Although it might come as a shock to some Western Buddhists, the Buddha himself made many comments which on the first glimpse seem to resonate with those of philosophical pessimists and even purveyors of cosmic horror. Ligotti himself has drawn this connection, stating his interest in Buddhism’s stark depictions of life’s suffering, as have Benatar and Thacker.

The Buddha did make several comments one can imagine Ligotti and company approving of. He compared the pleasures of the world to a bone stripped of all meat, causing more pain than enjoyment. These pleasures, he said, lead to anxiety and conflict, and in the end are no better than the pleasure of someone with a skin disease scratching themselves to relieve the itch. He compared this universe to a mountain of corpses and a sea of tears, and he described seeing just about anything at all to being speared through the eye. Not to mention the necessity of living off other creatures, he said, makes us all like parents who have unknowingly dined on the flesh of our own children.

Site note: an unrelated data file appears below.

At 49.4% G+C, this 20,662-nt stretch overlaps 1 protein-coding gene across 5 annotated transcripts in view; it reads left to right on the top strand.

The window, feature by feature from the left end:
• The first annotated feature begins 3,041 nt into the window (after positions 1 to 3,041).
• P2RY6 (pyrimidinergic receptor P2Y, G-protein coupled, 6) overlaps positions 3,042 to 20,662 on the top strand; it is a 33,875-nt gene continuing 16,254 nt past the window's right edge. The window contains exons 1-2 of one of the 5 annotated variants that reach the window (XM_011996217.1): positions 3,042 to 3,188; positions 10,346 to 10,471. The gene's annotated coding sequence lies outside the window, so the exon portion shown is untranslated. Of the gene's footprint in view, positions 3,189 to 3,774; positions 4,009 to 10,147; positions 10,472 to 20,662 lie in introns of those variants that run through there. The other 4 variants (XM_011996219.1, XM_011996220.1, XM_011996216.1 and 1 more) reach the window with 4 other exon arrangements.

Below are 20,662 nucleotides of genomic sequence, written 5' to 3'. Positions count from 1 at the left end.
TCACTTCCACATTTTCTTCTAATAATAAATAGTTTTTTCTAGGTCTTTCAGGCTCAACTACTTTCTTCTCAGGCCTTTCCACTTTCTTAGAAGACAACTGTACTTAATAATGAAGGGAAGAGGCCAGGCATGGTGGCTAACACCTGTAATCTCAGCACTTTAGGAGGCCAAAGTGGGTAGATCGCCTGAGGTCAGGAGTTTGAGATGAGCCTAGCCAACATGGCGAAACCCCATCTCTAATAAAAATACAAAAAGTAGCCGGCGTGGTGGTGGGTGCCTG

Are the Buddha’s teachings, then, a variety of world-weariness like that taught by today’s “new pessimists”? Did the Buddha view reality as malignant and futile? Have no fear! (Or maybe, sorry to disappoint you!) Key aspects of the Buddha’s teachings differentiate it from today’s resurgent cosmic nausea.

Pessimism is a philosophy of suffering; Buddhism is a philosophy of the relief of suffering. Pessimism is the first noble truth—“there is suffering”—without the last three, which diagnose the cause of suffering and the path to freedom from it. The Pali texts detail the sufferings of life so straightforwardly because they also have a solution, and they want to motivate us to take it up with a sense of realistic urgency.